It is certain that cyberwar paranoia in the era of new technologies and communication is more than a plan ‘in development’ for the Pentagon.

They were already claiming that the internet should be treated as ‘an armed enemy force’ in documents dating from 2008.

Woman uses computer in lounge area of Chaos Communication Congress (25C3) in BerlinFor Li Shuisheng, Chinese researcher, the strategy appears to be a warning to US enemies of the consequences of an eventual cyberattack.

Fundamentally, it constitutes an attempt on the part of the US to uphold its incomparable military superiority across the world, and above all provides a new pretext for the White House to show its traditional military strength. (PL)

 

 

 

(Translated by Claudia Rennie – Email: claudiarennie@gmail.com).

 

 

Share it / Compartir:

1 Comment

  • helpful information

    Hello very nice blog!! Guy .. Excellent .. Superb
    .. I’ll bookmark your blog and take the feeds also?
    I am glad to find so many helpful information right here within the submit,

    thank you for sharing. . . . . .

Leave a Reply


*



The Prisma News

  • Comments, EdgeNotes, In Focus Living in Fractured Times

    Living in Fractured Times

    Eric Hobsbawm’s posthumous book, Fractured Times, is a scintillating collection of essays covering the cultural history of Europe through the Twentieth Century.   Steve Latham   The volume is panoramic in its scope: covering inter alia the role of arts festivals, the development of Jewish...

    Read more →
  • Culture, Listings, Screen A showcase of Latin American cinema and music

    A showcase of Latin American cinema and music

    Films and concerts from Latin America will be in the multicultural city of London from 9th of September to 9th of October.   In this month devoted to cinema and music, there will be film screenings, as part of the “Bolíwood” Festival (as in Bolivar, not Bollywood) and concerts, all with Latin...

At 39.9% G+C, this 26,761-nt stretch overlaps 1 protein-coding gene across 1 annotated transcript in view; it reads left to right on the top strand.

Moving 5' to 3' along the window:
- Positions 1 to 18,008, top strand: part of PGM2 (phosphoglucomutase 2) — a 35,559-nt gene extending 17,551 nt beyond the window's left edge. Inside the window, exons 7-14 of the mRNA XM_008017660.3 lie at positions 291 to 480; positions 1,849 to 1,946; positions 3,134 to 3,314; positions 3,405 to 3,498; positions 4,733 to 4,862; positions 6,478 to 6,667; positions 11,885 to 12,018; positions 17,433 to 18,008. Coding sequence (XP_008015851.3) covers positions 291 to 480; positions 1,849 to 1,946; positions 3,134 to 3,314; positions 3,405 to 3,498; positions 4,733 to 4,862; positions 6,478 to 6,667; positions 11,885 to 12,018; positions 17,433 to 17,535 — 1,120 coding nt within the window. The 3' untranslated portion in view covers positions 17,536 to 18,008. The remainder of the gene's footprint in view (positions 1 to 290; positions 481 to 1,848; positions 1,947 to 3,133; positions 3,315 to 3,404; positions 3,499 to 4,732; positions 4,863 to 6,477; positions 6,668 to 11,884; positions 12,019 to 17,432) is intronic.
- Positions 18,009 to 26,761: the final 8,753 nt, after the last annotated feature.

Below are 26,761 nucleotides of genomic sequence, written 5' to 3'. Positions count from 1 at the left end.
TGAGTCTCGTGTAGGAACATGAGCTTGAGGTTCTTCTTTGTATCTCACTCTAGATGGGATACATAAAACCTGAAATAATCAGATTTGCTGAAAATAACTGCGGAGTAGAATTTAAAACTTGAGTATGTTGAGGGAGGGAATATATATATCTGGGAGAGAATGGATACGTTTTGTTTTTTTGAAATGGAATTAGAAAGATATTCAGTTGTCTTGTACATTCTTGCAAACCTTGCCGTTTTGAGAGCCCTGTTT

Read more →
  • Comments, EdgeNotes, In Focus An Englishman for Scotland

    An Englishman for Scotland

    When we were up in Edinburgh for the Festival, we expected there to be lots of references to the independence issue.   Steve Latham   Suprisingly, most of the acts, stand-up comedians included, fought shy of the question. This does not seem to have been due to any self-censorship. Instead, the...

    Read more →
  • Culture, Listings, Migrants, Multiculture, Screen Ghosts, memories and traumas of Mexico

    Ghosts, memories and traumas of Mexico

    A symposium taking place on 12th September will analyse the form in which varieties of emotion, and personal and collective experiences, can be expressed visually, with particular reference to Mexico and the 20th and 21st centuries.   Under the title ‘Specular Ghosts: Memory and Trauma in Mexican...

    Read more →
  • Culture, Pages Nepomuceno, Gabo and the memories

    Nepomuceno, Gabo and the memories

    Eric Nepomuceno was a thirty-something Brazilian journalist with a budding career when he landed in Havana during the summer of 1978. Almost before he could brush off the dust from the road he attended a meeting that would be a turning point in his life.   Eric NepomucenoPhoto from orelhadolivro.com Francisco...

    Read more →
  • Comments, Culture, In Focus, Pages 100 years of  playing cyclops, 50 years of Rayuela

    100 years of playing cyclops, 50 years of Rayuela

    “Would I find La Maga? Most of the time it was just a case of my putting in an appearance, going along the Rue de Seine to the arch leading into la Quaid de Conti, and I would see her slender form against the olive ashen which floats along the river as she crossed back and forth on the Pont des Art,...

    Read more →
  • Culture, Screen Mariano Bartolomeu: pointing a camera in many directions

    Mariano Bartolomeu: pointing a camera in many directions

    Between 1989 and 2008 he made a large number of short films influenced by European directors and European and North American writers. Now he feels it is time to develop his own voice more strongly.   Mariano Bartolomeu Graham Douglas   Like most Angolans his family has suffered from decades...

    Read more →
  • Comments, Critical Dialogues, In Focus Conga, Gregorio Santos and Máxima Acuna

    Conga, Gregorio Santos and Máxima Acuna

    The words are a battle cry, a plea to save the region’s environment and water supply and put an end to predatory and polluting mining practices.   Claudio Chipana   The people of the Cajamarca region in northern Peru are rallying against multinational mining company Yanacocha’s ‘Conga’...

    Read more →
  • Comments, EdgeNotes, In Focus Regeneration as degeneration

    Regeneration as degeneration

    During the Edinburgh Fringe, we stayed in a delightful apartment in Leith. Leith is the old port-town of Edinburgh.   Steve Latham   It was a pleasant place to base ourselves in during the Festival, while we travelled in daily on the city bus service. It had become run-down and derelict, but...